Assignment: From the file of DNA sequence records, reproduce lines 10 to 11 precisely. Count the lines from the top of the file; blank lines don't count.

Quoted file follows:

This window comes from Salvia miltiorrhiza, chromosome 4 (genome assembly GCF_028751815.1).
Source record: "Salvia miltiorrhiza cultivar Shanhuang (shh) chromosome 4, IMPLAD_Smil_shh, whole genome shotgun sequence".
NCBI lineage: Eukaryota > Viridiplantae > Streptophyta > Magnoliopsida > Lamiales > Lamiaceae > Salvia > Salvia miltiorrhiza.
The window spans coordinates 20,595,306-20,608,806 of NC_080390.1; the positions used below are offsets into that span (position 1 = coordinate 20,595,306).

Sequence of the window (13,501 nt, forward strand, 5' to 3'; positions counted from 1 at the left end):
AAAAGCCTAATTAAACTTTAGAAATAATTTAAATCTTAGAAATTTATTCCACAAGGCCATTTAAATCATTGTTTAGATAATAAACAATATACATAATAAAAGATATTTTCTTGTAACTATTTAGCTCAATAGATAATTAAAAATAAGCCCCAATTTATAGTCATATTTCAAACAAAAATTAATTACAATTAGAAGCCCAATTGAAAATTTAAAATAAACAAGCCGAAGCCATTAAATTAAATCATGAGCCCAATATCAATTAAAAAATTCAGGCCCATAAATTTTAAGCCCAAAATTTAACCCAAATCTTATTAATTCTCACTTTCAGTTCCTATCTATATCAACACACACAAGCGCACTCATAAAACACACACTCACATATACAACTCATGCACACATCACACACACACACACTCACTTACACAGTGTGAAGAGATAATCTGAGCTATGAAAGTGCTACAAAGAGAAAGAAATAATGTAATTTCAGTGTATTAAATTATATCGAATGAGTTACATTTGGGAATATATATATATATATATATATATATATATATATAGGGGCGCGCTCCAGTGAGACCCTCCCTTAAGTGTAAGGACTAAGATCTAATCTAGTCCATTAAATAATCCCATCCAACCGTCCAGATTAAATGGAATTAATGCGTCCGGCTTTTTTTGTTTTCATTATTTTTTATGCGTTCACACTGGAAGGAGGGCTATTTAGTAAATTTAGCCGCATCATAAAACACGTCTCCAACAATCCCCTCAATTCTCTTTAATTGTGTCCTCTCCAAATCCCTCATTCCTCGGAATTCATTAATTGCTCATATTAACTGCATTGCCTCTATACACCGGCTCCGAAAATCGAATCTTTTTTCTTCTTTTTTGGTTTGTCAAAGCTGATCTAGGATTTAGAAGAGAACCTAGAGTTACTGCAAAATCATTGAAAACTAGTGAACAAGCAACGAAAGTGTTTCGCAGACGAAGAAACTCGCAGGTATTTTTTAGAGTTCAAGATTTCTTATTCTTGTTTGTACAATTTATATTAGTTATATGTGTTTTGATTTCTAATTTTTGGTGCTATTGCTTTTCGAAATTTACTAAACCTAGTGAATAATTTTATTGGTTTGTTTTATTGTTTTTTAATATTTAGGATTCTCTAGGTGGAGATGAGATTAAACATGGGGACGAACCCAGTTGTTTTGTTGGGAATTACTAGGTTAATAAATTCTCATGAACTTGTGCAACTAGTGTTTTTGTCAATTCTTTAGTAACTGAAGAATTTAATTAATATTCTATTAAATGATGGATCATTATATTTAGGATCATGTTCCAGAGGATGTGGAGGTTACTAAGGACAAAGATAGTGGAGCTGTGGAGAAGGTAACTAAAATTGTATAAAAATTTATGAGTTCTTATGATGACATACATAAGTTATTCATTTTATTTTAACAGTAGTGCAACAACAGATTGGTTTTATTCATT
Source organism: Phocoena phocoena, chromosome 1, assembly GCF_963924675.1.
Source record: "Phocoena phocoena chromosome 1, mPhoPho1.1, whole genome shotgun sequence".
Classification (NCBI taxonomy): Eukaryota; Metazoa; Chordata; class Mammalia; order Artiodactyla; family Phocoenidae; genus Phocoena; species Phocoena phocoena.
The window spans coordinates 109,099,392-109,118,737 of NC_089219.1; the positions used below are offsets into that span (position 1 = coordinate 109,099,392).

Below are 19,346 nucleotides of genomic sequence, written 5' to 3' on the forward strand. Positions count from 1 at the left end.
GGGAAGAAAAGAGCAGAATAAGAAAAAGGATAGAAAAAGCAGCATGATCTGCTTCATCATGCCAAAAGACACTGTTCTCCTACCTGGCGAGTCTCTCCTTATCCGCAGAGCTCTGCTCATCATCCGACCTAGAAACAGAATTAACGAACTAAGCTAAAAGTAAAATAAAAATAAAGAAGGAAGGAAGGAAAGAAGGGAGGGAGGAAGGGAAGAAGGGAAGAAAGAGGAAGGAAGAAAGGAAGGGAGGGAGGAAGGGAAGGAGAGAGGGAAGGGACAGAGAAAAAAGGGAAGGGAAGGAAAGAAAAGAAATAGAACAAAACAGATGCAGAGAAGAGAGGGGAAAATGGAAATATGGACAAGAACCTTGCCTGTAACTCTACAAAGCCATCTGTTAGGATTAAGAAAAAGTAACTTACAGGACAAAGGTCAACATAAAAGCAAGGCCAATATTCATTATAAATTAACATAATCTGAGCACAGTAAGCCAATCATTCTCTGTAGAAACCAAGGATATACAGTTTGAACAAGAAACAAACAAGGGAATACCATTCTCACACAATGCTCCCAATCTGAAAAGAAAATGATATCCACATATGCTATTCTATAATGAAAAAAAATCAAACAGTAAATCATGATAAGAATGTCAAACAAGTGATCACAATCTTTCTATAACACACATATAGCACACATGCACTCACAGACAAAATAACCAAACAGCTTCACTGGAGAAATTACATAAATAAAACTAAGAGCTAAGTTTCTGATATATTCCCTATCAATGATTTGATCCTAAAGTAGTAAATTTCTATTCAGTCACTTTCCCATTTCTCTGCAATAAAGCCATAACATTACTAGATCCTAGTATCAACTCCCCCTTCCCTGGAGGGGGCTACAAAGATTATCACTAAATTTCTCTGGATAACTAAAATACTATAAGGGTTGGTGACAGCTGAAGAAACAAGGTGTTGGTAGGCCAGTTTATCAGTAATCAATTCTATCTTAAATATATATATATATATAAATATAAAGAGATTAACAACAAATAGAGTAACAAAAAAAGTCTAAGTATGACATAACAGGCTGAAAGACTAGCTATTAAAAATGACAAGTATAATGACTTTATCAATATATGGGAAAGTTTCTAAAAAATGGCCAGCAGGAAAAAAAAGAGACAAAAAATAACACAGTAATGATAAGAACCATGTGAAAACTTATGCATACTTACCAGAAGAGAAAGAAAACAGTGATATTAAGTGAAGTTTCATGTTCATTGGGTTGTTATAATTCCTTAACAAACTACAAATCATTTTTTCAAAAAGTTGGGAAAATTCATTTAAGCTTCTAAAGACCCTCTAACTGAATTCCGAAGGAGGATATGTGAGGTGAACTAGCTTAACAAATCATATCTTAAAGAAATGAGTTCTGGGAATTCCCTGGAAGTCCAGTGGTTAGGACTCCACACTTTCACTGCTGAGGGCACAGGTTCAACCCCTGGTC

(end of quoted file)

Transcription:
The window spans coordinates 109,099,392-109,118,737 of NC_089219.1; the positions used below are offsets into that span (position 1 = coordinate 109,099,392).

Below are 19,346 nucleotides of genomic sequence, written 5' to 3' on the forward strand. Positions count from 1 at the left end.